Arpad Vass, a scientist at Oak Ridge National Laboratory in Tennessee, testified seven compounds -- out of 30 his lab has identified as significant in human decomposition process -- may have been present in the trunk of Anthony's car, as well as in a spare tire cover, paper towels in a trash bag, and other parts of the vehicle, CNN reported.
He said analysts were only able to confirm the presence of five of the compounds because they found only trace amounts of the other two, but he said that was sufficient evidence to determine a human body has been in the trunk.
"I can find no other plausible explanation, other than that, to explain all the results we found," Vass said.
Anthony, 25, is accused of killing her 2-year-old daughter, Caylee Marie, in 2008. The state is seeking the death penalty.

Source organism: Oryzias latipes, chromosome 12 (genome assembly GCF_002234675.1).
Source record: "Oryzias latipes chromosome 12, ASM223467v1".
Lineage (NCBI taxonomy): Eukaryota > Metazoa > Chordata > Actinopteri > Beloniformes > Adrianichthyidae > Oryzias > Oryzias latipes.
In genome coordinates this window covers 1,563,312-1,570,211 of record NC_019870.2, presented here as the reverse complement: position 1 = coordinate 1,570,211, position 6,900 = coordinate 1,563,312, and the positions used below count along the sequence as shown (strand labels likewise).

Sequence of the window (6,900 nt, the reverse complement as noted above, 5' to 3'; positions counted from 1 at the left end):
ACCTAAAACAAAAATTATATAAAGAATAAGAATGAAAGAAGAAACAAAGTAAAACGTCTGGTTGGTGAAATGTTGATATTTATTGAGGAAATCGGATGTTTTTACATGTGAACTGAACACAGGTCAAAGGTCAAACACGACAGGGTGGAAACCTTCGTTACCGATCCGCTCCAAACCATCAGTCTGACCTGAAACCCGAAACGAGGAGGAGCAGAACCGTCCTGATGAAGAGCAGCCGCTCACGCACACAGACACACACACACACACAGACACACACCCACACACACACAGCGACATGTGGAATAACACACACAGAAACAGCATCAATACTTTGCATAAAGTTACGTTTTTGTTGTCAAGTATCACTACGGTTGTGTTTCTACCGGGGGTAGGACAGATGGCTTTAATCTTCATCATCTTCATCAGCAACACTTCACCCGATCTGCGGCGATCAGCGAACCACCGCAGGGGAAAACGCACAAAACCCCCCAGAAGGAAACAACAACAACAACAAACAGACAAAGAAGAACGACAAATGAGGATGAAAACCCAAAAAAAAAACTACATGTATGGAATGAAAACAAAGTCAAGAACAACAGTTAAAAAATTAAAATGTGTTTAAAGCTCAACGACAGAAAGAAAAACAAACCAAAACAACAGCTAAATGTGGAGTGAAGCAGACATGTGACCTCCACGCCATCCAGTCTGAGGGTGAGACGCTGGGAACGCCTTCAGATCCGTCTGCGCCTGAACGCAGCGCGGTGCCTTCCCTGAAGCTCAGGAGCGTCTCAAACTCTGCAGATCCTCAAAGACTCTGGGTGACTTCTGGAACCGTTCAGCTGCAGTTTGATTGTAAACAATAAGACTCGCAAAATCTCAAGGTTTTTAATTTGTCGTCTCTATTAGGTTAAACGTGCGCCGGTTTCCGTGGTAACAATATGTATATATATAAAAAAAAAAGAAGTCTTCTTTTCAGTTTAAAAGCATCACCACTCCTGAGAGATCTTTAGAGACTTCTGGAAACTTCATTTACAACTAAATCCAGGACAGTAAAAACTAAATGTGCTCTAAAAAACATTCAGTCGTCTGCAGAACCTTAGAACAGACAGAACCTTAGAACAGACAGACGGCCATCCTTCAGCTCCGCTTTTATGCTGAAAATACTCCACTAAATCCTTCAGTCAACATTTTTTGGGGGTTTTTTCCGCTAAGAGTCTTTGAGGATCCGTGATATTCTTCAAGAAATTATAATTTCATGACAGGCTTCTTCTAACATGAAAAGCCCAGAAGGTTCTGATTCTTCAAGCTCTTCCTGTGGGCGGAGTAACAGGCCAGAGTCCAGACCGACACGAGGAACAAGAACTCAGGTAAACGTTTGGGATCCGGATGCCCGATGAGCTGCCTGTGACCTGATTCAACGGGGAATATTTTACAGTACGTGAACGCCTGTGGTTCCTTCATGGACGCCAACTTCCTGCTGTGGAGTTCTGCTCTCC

Vass' testimony was a resumption of forensic and scientific testimony that began Saturday when other experts testified about a strand of hair recovered from the trunk of the car that showed signs of apparent human decomposition, the Sentinel reported. His technical testimony also included discussions about gases and chemical compounds indicative of human decomposition found in air samples taken from the trunk of the defendant's car, the Orlando Sentinel reported.
FBI expert Karen Korsberg Lowe said during Saturday's session the hair sample is similar to hair found on a brush belonging to Anthony's daughter, but she could say it belonged to the child. Lowe said she has testified many times concerning microscopic hair examinations, but the Anthony case is the first time she testified about a discoloration in the hair that is thought to be an indicator of death.
Aaron Carter is still in love with Hilary Duff
Kim Kardashian, Kanye West reportedly set wedding date